What: Poetry Reading: Navigating the underCurrents
When: Wednesday, May 15, 7–8:30pm
Where: 934 Brannan St. (between 8th & 9th)
How Much: Free admission.
Bay Area author and international journalist, May-lee Chai curates this poetry reading inspired and surrounded by the socio-political visual art works during the underCurrents & the Quest for Space art exhibition at SOMArts Cultural Center, as part of Asian Pacific Islander Cultural Center’s (APICC’s) annual United States of Asian America Festival.
The activist poets read their original poems in reaction to specific art pieces, challenging the status quo and proposing new aesthetic spaces. The reading, which will take place in front of the art piece that inspired each poet, will question our concepts and assumptions of gender, race, class, nationality, and the constructed femininity used to silence Asian American women throughout history.
Amy K. Bell writes fiction and poetry. Her chapbook, Book of Sibyl, is forthcoming from The Gorilla Press (thegorillapress.com). She studies writing at San Francisco State University’s MFA program and lives in Oakland. Find more of her work at amykbell.com.
Susan Calvillo is a Chinese- and Mexican-American poet whose work has appeared or is forthcoming in West Wind Review, New American Writing, Zyzzyva, LUMINA, Davis PoetryAnthology, Gesture Zine, and others. An excerpt of her Dual Duel poetry collection received an honorable mention from The Academy of American Poets for the Harold Taylor Prize.
Ploy Pirapokin is a Thai born, Hong Kong native, and an MFA candidate in Fiction at San Francisco State University. Her work will be featured in the sixth anthology of the World Englishes Literature series coming late 2013, and she has been accepted to the post-MFA summer residency at the City University of Hong Kong. She is now working on a collection of short stories grounded in Asia focusing on themes such as identity development, third world culture kids, and scary Asian parents.
Shobha Rao is currently pursuing an MFA at San Francisco State University. Her work has been published by Gorilla Press and in the anthology Building Bridges and will be forthcoming in Tincture. She was awarded the Gita Specker First Place Award for Best Dramatic Monologue by the San Francisco Browning Society in 2013. Previously she practiced as a lawyer in the areas of domestic violence and immigration law. She lives in San Francisco.
Shizue Seigel is a third-generation Japanese American writer and visual artist whose paintings, mixed media and photo collage explore complex intersections of history, culture and spirituality. Her artwork has appeared in local, national and international group exhibitions. She authored In Good Conscience: Supporting Japanese Americans During the Internmentand her poetry and prose have been published in numerous anthologies.
Bory Thach was born in Khao I Dang, a refugee camp on the Thai and Cambodian border. He is an Iraq War veteran and graduate M.F.A. student at California State University San Bernardino. He enjoys writing fiction and poetry. He currently lives in San Bernardino, CA.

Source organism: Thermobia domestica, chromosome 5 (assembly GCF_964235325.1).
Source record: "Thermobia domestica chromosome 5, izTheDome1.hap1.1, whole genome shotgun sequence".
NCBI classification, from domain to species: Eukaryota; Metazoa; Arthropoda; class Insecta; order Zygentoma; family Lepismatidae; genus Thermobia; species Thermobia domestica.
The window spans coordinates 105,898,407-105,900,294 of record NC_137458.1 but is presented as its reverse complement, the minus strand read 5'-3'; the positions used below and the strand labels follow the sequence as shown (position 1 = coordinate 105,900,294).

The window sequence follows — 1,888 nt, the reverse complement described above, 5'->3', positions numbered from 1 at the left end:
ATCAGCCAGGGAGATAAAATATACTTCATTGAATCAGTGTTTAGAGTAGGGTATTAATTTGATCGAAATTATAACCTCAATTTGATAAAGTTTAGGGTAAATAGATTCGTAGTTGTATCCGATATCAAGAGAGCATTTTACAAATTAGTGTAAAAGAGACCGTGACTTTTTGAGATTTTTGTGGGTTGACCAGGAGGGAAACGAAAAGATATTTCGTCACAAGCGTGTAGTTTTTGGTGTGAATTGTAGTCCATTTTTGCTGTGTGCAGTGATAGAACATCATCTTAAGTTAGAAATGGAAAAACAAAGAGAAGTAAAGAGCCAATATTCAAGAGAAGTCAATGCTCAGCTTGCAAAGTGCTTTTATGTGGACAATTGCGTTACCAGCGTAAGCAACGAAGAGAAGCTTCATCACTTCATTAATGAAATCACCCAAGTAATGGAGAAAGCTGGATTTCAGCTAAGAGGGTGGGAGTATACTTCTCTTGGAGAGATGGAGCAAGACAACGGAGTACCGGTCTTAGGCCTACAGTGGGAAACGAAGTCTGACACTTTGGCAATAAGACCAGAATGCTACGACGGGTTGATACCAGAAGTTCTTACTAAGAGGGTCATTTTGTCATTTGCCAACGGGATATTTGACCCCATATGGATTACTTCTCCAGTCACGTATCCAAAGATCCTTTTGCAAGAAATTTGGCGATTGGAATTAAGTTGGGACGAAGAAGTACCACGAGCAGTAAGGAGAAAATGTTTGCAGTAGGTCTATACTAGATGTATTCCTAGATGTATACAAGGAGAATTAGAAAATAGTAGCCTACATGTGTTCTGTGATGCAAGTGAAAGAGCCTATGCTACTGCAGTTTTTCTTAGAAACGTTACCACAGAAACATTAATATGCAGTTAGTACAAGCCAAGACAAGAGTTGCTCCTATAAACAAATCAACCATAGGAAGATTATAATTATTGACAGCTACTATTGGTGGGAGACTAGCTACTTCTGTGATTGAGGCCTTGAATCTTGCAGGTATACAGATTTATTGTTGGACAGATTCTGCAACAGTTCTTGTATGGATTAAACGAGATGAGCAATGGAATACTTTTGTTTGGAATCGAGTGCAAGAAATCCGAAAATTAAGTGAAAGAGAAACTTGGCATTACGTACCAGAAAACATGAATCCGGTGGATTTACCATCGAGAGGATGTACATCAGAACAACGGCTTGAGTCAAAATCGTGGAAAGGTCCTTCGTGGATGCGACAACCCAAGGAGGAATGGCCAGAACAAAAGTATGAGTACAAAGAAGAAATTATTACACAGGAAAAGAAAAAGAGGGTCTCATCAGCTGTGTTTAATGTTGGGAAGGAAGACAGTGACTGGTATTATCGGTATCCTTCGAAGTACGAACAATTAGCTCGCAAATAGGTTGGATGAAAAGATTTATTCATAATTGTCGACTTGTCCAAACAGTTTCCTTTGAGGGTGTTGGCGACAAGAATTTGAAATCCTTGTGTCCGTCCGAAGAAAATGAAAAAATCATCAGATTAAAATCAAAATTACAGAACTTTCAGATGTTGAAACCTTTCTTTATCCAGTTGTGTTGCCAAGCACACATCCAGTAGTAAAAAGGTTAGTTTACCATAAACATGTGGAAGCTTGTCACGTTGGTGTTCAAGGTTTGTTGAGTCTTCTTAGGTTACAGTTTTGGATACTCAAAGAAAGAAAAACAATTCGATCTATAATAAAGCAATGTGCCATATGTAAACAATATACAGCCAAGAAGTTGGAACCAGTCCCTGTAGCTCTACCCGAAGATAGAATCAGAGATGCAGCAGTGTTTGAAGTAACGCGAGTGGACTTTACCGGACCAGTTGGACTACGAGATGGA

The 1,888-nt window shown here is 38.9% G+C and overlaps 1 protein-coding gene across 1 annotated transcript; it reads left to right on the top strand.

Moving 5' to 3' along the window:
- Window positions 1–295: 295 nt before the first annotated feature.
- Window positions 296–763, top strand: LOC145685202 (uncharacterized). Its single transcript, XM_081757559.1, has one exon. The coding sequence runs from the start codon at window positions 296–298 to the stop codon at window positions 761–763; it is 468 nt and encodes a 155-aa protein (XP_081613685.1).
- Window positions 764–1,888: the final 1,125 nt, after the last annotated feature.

Frances Kai-Hwa Wang is a second-generation Chinese American from California who now divides her time between Michigan and the Big Island of Hawai’i. She was the arts and culture editor of IMDiversity.com Asian American Village, wrote a nationally syndicated column called “Adventures in Multicultural Living,” and is also a contributor for New America Media’s Ethnoblog, Chicago is the World, Pacific Citizen, InCultureParent.com, and HuffPost Live. She is the author of Imaginary Affairs—Postcards from an Imagined Life andWhere the Lava Meets the Sea—Asian Pacific American Postcards from Hawaii, available at Blacklava.net. Check out her blog at franceskaihwawang.blogspot.com and her website at franceskaihwawang.com.
May-lee Chai is the author of seven books, including the memoir Hapa Girl, which was a 2008 Kiriyama Prize Notable Book, and most recently the novel Dragon Chica. A former reporter for the Associated Press, she is a frequent contributor to The Jakarta Post Weekender Magazine. Her fiction and essays have appeared in numerous journals, magazines, and anthologies. She is the recipient of an NEA grant in literature.
Asian American Women Artists Association (AAWAA) is a nonprofit arts organization dedicated to ensuring the visibility and documentation of Asian American women in the arts. Through exhibitions, publications, and educational programs, we offer thought-provoking perspectives that challenge societal assumptions and promote dialogue. www.aawaa.net
Asian Pacific Islander Cultural Center (APICC) supports and produces multi-disciplinary art reflective of the unique experiences of Asian Pacific Islanders living in the United States. underCurrents is featured as part of Asian Pacific Islander Cultural Center’s (APICC) 16th Annual United States of Asian America Festival at SOMArts Cultural Center. www.apiculturalcenter.org
Pictured: Alexandra Lee’s “Do I Dare”